In the library at Diastole, E. Grey Dimond, M.D., sits in a chair that was a gift from his late wife. The teak chair’s hand-carved details bear witness to a craftsman rendering absolute focus and unwavering commitment into creating something both strong and beautiful. For dedicating that same brand of care and commitment to UMKC for more than 40 years, Dimond is being honored with the 2011 Chancellor’s Medal.
Provost Emeritus for Health Sciences, Dimond is the founder of UMKC’s School of Medicine. According to Dimond, city leaders Nathan Stark and Homer Wadsworth proposed to Kansas City Mayor H. Roe Bartle in 1962 that the university take over what was then General Hospital. Bartle agreed and later told Dimond that he laughed all day at the offer thinking he had gotten rid of the place.
As their plan moved forward, Stark and Wadsworth convinced Dimond and his wife, Mary, to join them. UMKC’s School of Medicine opened in the fall of 1970 and has since graduated more than 3,000 doctors. But Dimond did more than help establish the Medical School. He also developed the school’s six-year B.A./M.D. program, which revolutionized the way medical schools educate doctors. Dimond first had the idea when he was a professor at University of Kansas before coming to UMKC.
“I was on the search and admissions committees for recruiting kids,” he said, “and I was also a professor, so I was both selecting students and teaching students. At that time, everyone went to college for four years and to medical school for four years. As I watched, I saw that we were too late. I saw that these were serious kids and four years of college slowed many of them down. They were being wasted to a great extent. I gradually formed my idea: Why not get them into medical school and liberal arts at the same time?”
A proud and defiant look comes to Dimond’s face as he talks about the development of the six-year program. An idea as revolutionary as that didn’t come together without pushback. Dimond and his colleagues overcame resistance from all sides, including the medical community and colleges and universities across the country.
“It’s hard for families to send a kid to college and then to medical school for four years.”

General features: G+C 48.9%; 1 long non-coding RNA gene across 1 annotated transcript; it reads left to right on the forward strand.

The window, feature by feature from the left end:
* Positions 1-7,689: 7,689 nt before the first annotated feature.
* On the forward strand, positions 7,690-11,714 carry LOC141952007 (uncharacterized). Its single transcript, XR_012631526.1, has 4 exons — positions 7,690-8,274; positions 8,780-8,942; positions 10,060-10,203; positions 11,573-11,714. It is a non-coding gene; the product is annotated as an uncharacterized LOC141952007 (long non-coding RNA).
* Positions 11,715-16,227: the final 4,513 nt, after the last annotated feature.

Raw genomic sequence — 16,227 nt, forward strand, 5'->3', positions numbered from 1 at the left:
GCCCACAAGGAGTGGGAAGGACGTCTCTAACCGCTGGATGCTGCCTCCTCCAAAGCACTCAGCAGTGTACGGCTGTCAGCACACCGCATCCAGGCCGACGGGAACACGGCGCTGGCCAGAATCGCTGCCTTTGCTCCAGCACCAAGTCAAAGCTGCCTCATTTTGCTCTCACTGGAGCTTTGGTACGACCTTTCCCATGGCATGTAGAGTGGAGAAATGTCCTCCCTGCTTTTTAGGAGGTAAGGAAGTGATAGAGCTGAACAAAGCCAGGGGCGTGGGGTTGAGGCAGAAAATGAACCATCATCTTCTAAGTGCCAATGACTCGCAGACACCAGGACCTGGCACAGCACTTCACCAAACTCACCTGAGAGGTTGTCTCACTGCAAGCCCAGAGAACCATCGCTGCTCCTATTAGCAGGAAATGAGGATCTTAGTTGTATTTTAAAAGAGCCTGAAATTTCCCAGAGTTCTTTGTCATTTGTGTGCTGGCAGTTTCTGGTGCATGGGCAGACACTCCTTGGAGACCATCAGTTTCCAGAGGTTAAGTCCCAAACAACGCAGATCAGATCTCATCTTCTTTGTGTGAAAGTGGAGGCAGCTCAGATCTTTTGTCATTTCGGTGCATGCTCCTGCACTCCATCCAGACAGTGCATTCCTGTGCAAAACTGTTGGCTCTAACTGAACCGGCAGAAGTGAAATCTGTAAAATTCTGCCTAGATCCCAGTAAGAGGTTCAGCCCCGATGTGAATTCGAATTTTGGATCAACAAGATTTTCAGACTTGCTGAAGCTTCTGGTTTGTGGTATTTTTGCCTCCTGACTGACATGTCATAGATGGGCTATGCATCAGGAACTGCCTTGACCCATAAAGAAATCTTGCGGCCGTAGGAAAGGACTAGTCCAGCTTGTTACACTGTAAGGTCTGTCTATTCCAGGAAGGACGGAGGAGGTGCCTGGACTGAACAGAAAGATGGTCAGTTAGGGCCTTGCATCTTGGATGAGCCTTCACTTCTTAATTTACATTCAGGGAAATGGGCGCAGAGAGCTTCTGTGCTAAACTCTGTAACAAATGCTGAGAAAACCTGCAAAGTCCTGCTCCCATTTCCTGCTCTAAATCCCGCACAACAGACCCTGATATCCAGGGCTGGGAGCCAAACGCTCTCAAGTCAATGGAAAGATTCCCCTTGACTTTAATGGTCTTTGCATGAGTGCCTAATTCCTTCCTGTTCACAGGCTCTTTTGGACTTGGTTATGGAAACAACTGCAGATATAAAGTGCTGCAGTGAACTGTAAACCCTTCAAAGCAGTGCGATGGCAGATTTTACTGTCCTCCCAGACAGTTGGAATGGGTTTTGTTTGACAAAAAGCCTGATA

–E. Grey Dimond
“The barrier to doing this was so many liberal arts schools in this country make their living off of pre-med students,” he said. “It’s hard for families to send a kid to college and then to medical school for four years. The economics of the U.S. makes the six-year program much more attractive. But even in Missouri—just think about the good liberal arts schools—all of them resented what we were doing.”
Today, several medical schools have added a version of the six-year program, but many encountered similar obstacles along the way. “Harvard has twice tried to implement a similar program,” Dimond said. “The College of Arts and Sciences at Harvard resented this thing where you could enter medical school and at the same time pick up liberal arts credits. They had to stop. But they came back again, and now they have a variety of what we’re doing.”
Dimond’s impact is visible everywhere in UMKC’s School of Medicine. The E. Grey Dimond, M.D., Program in International Medicine gives students the opportunity to develop an understanding of patient cultures and traditions in foreign countries and to gain international experience. The E. Grey Dimond, M.D., Take Wing Award honors a graduate who has excelled in medicine, academic medicine, research or community service. Take Wing is a bronze sculpture cast from a carving Dimond created in 1952 from a piece of driftwood. The sculpture stands in front of the School of Medicine.
The most visible of Dimond’s legacy is the Mary Clark and E. Grey Dimond Scholars’ Center, better known as Diastole. Dimond and his wife established Diastole as a peaceful and inspirational gathering place available for UMKC retreats, recitals, meetings, reunions and other university gatherings. The tranquil compound is named for the interim between heartbeats when the heart muscle is at rest.
Dimond sits in the hand-carved chair in Diastole. Volumes of books about everything from history to poetry to medicine surround him. But on Hospital Hill, he is also encircled by the medical school borne and shaped by his focus, determination and commitment.